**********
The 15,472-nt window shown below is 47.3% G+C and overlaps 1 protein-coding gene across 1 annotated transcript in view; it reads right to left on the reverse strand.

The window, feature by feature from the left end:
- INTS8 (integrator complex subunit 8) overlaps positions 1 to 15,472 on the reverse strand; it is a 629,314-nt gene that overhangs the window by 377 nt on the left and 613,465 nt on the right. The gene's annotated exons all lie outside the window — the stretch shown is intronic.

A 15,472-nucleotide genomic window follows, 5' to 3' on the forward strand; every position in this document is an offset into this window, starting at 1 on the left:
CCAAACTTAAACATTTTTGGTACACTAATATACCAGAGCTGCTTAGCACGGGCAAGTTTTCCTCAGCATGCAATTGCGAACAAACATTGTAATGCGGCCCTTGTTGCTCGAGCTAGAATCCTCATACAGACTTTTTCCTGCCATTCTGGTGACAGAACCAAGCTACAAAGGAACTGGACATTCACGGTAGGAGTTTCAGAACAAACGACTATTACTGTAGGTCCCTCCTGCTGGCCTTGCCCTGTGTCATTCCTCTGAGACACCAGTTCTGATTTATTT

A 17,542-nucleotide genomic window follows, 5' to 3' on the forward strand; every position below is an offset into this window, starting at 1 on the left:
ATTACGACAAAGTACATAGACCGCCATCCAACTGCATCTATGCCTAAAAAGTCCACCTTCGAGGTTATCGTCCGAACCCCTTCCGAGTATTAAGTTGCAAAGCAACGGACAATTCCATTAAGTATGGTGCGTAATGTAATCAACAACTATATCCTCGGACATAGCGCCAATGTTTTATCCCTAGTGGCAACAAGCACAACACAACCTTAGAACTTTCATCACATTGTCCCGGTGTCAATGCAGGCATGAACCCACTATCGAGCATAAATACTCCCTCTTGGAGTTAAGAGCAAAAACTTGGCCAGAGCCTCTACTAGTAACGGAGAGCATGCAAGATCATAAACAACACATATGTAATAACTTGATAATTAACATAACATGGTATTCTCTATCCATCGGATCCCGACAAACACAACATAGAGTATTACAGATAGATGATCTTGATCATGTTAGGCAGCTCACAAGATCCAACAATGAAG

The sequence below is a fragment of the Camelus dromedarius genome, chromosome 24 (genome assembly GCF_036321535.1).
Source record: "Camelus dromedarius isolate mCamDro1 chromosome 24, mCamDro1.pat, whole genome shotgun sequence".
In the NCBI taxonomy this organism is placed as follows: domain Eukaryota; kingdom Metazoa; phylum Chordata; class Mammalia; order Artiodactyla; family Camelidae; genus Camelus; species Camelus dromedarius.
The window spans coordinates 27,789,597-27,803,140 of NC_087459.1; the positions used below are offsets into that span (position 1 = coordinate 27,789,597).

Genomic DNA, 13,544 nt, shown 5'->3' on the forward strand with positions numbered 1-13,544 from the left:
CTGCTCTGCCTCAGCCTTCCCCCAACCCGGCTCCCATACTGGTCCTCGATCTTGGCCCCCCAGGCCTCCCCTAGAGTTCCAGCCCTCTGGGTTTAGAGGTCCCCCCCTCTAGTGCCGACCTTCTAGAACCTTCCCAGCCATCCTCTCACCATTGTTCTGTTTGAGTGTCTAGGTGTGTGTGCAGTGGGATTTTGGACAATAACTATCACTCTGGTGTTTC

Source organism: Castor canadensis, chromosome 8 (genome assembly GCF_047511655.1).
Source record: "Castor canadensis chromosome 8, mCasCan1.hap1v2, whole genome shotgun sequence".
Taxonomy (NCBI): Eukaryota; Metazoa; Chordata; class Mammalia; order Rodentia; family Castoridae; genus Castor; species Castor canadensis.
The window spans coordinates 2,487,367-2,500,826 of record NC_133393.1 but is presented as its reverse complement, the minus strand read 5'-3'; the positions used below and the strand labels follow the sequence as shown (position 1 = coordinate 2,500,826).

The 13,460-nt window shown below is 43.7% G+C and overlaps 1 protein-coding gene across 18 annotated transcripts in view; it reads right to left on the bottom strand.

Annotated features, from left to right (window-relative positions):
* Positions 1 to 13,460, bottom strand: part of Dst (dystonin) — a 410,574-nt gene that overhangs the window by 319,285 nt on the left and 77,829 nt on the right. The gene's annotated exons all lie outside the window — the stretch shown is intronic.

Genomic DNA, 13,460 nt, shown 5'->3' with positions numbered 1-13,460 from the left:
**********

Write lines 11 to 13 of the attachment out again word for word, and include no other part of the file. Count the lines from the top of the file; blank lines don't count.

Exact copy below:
The window spans coordinates 27,789,597-27,803,140 of NC_087459.1; the positions used below are offsets into that span (position 1 = coordinate 27,789,597).

Genomic DNA, 13,544 nt, shown 5'->3' on the forward strand with positions numbered 1-13,544 from the left:
CTGCTCTGCCTCAGCCTTCCCCCAACCCGGCTCCCATACTGGTCCTCGATCTTGGCCCCCCAGGCCTCCCCTAGAGTTCCAGCCCTCTGGGTTTAGAGGTCCCCCCCTCTAGTGCCGACCTTCTAGAACCTTCCCAGCCATCCTCTCACCATTGTTCTGTTTGAGTGTCTAGGTGTGTGTGCAGTGGGATTTTGGACAATAACTATCACTCTGGTGTTTC